Lola Bites Back: And Other Inspirational Tidbits

Location: Bissingen an der Teck, Baden Wuerttemberg, Germany

Laughing all the way...

Sunday, June 24, 2007

We Made It! Safe and Sound in Kathmandu

Our journey began with a three-hour delay at the railway station in Varanasi, where crickets jumped into our sweaty hair and clothes and Indians slept in piles all around. I played my flute to pass the time, but finally passed out on my pack, too. Around 1:30am Rumi and I went in search of chai, and finally at 2 the train arrived on the opposite platform. Hoardes of people, including us, jumped down onto the tracks to get to the other side before the train arrived, India-style. With herculean effort we found our bunks, asked the men sleeping in them to please leave, and finally passed out. Indian sleeper trains are filled with Indian feet. If you don't like feet, please don't come to India. Unless you're me and you really appreciate discomfort.

Our 7-hour train journey quickly evolved into a 12-hour odyssey. We arrived in Gorakpur, bought our last Indian bidis and chai, and found a jeep to drive us to the Nepali border. Three hours later, we walked across the border into Nepal and bought bus tickets to Kathmandu, another epic 12-hour journey up tiny, twisty mountain roads in the rain. My tailbone thought it would never end...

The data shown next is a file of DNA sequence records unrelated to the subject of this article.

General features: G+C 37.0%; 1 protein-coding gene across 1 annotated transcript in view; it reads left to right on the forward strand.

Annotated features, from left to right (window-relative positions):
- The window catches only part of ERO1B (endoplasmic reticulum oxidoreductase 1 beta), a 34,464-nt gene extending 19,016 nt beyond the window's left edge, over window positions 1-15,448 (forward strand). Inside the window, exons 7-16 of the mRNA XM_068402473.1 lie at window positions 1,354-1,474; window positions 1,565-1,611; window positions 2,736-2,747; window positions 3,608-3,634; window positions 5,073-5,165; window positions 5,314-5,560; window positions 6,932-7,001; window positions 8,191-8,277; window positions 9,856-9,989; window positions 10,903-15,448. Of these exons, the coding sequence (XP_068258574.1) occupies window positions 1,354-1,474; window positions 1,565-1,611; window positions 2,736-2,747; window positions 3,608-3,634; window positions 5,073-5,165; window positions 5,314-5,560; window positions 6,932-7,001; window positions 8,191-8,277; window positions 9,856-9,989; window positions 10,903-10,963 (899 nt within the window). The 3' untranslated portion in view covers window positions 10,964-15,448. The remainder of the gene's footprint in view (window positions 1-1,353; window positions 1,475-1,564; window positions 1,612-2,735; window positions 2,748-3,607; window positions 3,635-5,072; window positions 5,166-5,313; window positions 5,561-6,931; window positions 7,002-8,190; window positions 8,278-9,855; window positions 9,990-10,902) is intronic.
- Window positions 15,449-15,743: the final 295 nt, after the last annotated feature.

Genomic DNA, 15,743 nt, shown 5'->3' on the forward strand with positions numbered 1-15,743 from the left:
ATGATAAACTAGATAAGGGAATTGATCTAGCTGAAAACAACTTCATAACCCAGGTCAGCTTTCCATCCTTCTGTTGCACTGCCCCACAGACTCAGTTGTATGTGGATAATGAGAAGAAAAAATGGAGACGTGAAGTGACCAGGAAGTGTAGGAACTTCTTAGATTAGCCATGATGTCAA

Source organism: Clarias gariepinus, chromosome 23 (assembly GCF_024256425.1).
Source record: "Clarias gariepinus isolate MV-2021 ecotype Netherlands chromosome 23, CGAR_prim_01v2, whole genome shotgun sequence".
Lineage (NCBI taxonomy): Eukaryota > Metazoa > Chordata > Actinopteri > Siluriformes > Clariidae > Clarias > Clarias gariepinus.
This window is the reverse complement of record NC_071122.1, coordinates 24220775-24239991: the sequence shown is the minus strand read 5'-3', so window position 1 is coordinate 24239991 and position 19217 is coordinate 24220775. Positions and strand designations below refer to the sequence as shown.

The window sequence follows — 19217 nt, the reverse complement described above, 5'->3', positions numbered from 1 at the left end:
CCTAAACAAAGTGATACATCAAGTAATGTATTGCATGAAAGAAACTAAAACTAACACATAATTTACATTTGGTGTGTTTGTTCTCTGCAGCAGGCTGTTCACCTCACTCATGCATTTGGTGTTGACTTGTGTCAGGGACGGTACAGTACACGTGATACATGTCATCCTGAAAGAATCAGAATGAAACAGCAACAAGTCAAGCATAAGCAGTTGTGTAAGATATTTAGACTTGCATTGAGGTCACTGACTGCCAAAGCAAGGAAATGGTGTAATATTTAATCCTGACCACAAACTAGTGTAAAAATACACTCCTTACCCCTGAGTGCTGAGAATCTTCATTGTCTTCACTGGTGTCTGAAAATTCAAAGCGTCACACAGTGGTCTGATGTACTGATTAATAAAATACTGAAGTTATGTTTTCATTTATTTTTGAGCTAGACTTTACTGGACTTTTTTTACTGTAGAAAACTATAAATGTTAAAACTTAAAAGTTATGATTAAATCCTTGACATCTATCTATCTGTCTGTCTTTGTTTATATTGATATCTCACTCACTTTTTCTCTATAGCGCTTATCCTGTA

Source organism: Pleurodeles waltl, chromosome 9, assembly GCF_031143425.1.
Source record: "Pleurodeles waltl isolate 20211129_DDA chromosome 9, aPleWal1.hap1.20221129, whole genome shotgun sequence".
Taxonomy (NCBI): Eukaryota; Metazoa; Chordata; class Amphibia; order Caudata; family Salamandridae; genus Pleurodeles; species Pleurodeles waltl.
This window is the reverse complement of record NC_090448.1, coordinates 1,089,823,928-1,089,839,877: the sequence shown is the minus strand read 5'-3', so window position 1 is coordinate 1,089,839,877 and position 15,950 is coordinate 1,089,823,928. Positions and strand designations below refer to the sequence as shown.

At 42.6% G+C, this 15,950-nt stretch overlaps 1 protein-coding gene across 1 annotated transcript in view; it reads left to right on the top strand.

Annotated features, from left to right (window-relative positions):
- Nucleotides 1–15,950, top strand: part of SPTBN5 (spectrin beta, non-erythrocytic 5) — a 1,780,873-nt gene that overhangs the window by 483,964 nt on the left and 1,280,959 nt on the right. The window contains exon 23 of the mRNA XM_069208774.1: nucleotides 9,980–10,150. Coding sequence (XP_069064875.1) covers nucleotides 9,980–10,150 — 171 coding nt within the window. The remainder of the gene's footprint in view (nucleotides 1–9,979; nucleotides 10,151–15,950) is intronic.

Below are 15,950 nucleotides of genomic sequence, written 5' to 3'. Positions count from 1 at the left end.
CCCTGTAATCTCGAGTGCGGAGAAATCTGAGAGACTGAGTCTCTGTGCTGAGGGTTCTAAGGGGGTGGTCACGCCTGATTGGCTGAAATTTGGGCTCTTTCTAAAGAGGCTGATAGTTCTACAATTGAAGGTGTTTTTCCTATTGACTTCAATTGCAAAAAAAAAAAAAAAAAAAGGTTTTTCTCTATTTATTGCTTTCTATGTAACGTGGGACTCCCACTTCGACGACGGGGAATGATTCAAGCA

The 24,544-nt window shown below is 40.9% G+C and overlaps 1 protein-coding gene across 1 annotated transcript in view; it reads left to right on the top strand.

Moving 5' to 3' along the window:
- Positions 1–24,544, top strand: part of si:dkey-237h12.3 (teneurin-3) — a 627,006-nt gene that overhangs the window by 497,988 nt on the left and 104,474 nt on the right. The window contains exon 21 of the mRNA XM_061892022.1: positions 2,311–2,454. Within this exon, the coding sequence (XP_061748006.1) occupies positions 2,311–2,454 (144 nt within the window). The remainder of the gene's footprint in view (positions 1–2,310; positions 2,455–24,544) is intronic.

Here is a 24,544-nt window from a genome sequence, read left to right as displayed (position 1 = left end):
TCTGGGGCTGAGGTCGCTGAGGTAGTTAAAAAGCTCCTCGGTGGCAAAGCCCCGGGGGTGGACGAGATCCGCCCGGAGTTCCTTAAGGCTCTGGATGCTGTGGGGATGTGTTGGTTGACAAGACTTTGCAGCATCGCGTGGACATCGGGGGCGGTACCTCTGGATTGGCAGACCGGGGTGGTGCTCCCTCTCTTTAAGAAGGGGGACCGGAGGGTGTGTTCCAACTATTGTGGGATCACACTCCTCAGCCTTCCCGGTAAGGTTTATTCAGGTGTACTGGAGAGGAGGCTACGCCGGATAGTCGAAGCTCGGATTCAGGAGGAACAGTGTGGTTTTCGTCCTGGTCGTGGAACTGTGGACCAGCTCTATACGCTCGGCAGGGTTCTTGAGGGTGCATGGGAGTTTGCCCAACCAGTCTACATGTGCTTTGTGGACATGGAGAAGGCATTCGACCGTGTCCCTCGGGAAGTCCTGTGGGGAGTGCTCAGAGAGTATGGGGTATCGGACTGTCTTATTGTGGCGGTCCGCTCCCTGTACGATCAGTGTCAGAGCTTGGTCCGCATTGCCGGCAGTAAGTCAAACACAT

We arrived at our final destination this morning at 5am, exhausted, filthy, sore, with swollen ankles, and, get this...cold! Kathmandu is a haven after the insanity of India, filled with innumerable shops and modern conveniences (notebooks! western groceries! real bakeries with bread!)...unfortunately, my only real craving, for filter coffee, was not in the cards...but I am thrilled to be free from the cow crap sauna known as Varanasi and I'm hoping that the pizza-like bubbles on my face will finally subside.

I am somewhat committed to one week in this place, but already feel the urge to move on...only time will reveal the next destination.

Finally, in response to my grande skeptic (see comment string), I must concede that I cannot provide the answers you desire. The realm of words is, unfortunately, completely inadequate when it comes to the meaning of God--whether you want to call it "God", "the universe", "infinite consciousness", or whatever else feels comfortable. Some people feel the presence of God, and others do not.

Personally, I am overwhelmed with the persistent and powerful feeling that I am well-taken care of, guided in my choices, and protected from the bad elements around me. I rely heavily on my intuition, which grows stronger every day, and there is no doubt that God and my deceased predecessors are constantly by my side, watching over me and teaching me about right living (thank you, Ito, George, and now, my sweet and loving Tia Sylvia) . This is my experience..